So there I am, standing on a street in Greenwich Village in the new outfit I finally found at Steinmart after searching all the malls and higher-end stores. I am looking in the window of Barnes & Noble at a poster with my picture and the announcement of the book event I was about to do in 10 minutes. We had forgotten to bring the digital camera (!) so my husband bought a disposable one at the newsstand on the same corner, and he snapped a picture of the display through the window glass. "I hope that comes out!" I said, realizing this was an image I didn't want to forget. This was a highlight in my adventure last week of going on the first leg of my first book tour: New York City for 3 days and then up to Toronto for 3 more days.
In talking about my experiences writing Standing at Water's Edge at Barnes & Noble that evening, I described my own experience of fantasizing this display -window -moment since the inception of my book idea. Actually, I would date the beginning of this fantasy moment to much earlier in my life. I wrote my first book when I was a fourth-grader. Even though I had no visualization of what it would mean to publish a book in the real world, I remember feeling that writing my fourth-grade textbook on English grammar and punctuation would somehow make me special and would give me a place in the world. Seeing the Barnes & Noble display window sent a wave of gratification through me that is difficult to describe.
So it was amazing to see the display, but I was quickly reminded that I needed to give a talk in a few minutes. I had purposely tried not to think too much about what I would say during the talk, because I wanted it to be spontaneous and "in the moment." But I couldn't live with too much uncertainty, so I had jotted down some little prompts about what I might say if my mind went blank or I got confused. A podium with a microphone was standing before about 20 folding chairs, lined up classroom style in neat rows. Slowly, one-by-one, people drifted into the chairs. I sat in the front row next to my husband, talking to him quietly as I gathered my nerves. When he moved to the back row, I turned in my seat and started to chat with a couple women who had come for the talk. Note to self: it really helps to connect with people who are interested in the talk BEFORE starting to talk publicly. Having some sense of knowing a few people in the audience really helped to ease my tension about performing for them and instead helped me to view the "talk" as a chance to converse and connect with others.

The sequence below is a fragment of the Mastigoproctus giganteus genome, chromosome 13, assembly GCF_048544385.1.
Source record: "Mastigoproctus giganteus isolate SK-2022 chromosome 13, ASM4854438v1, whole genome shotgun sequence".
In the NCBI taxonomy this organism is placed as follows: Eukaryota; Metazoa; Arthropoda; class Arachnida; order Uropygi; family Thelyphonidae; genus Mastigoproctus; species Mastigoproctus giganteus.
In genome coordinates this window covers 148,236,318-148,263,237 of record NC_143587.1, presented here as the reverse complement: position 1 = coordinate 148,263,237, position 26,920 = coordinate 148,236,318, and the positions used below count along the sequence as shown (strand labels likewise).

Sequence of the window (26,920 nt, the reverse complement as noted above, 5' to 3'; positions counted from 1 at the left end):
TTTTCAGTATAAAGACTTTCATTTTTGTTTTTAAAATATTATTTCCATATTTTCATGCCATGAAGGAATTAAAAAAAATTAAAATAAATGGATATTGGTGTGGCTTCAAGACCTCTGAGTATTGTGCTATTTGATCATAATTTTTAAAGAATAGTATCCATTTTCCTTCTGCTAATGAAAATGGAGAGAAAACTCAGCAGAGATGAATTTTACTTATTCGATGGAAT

I was very tuned in to the moment-to-moment reactions and body language of almost every person sitting there. I was living, in that moment, the very experience I had described in the book. How, like it or not, we are tuned in to others' responses to us, we gauge it continuously, and our sense of ourself shifts around in reaction to these responses. I must say I was strengthened to keep going by the warm, engaging, and enthusiastic "head-nods" of several people sitting there. During the question and answer period, I think every person made some kind of thoughtful comment, or asked an intruiguing question, or shared a personal reflection. It was one of those magical moments of connection, where, in 30 minutes we had developed a safe and respectful rapport with each other. This led to many people talking to me individually afterwards, sharing very personal and often profound parts of their inner experience.
I think I will remember this night for a very very long time. It was more than I had previously fantasized and was well worth all of the years of persistence and perseverence it took to write the book and then to find a publisher. I'll let you know if the picture we took with the disposable camera came out!
Causes Anne Paris Supports
Savethechimps.org, Bonobokids.org, Elevate Hope Foundation